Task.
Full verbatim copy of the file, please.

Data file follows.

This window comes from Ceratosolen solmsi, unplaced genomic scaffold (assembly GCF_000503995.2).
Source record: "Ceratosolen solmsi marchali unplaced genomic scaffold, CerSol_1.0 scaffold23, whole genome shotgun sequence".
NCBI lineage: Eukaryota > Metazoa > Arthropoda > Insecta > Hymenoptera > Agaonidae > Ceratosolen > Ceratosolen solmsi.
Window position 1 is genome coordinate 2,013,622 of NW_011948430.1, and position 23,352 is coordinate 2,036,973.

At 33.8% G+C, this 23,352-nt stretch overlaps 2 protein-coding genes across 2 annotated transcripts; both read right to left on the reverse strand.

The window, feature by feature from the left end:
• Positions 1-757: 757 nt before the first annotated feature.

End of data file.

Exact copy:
This window comes from Ceratosolen solmsi, unplaced genomic scaffold (assembly GCF_000503995.2).
Source record: "Ceratosolen solmsi marchali unplaced genomic scaffold, CerSol_1.0 scaffold23, whole genome shotgun sequence".
NCBI lineage: Eukaryota > Metazoa > Arthropoda > Insecta > Hymenoptera > Agaonidae > Ceratosolen > Ceratosolen solmsi.
Window position 1 is genome coordinate 2,013,622 of NW_011948430.1, and position 23,352 is coordinate 2,036,973.

At 33.8% G+C, this 23,352-nt stretch overlaps 2 protein-coding genes across 2 annotated transcripts; both read right to left on the reverse strand.

The window, feature by feature from the left end:
• Positions 1-757: 757 nt before the first annotated feature.